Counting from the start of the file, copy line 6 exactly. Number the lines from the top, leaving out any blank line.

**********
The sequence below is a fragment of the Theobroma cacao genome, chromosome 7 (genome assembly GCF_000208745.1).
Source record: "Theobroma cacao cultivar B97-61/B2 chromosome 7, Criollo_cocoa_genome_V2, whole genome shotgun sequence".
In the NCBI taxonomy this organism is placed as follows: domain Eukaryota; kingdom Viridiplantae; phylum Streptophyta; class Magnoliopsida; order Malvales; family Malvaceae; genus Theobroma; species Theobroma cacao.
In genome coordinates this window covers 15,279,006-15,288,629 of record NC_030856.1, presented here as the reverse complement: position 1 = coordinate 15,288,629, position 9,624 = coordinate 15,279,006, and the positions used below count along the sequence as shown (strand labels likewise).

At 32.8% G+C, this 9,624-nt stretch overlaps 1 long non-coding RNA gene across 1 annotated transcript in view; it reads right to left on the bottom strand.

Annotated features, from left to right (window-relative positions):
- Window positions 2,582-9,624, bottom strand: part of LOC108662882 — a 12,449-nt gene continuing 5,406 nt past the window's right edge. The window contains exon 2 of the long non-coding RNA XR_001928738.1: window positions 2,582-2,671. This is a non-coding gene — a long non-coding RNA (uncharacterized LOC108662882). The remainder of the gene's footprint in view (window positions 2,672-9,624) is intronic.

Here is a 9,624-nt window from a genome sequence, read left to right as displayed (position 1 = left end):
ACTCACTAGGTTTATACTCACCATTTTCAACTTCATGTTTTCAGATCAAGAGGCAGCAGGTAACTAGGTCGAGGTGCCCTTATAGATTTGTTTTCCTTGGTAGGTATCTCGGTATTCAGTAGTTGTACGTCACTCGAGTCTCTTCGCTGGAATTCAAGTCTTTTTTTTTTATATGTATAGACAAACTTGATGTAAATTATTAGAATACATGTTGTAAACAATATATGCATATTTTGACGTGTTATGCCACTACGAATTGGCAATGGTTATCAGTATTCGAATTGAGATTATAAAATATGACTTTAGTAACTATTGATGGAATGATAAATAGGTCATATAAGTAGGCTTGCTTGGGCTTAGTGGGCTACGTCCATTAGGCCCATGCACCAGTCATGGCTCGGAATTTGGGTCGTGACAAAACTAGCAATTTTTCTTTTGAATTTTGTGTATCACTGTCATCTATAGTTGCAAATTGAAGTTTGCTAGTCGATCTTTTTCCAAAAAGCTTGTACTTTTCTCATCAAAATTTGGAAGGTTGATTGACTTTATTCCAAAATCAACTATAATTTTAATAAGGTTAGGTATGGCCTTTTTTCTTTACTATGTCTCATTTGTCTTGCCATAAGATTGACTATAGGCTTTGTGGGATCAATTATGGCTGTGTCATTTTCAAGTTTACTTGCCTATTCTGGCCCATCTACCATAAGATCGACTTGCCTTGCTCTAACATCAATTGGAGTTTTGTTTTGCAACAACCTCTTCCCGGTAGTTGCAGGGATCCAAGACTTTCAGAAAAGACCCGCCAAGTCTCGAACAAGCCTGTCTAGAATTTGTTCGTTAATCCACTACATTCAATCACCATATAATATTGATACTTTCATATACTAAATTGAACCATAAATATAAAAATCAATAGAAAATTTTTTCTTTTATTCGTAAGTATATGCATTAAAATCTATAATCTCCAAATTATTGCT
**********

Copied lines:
Annotated features, from left to right (window-relative positions):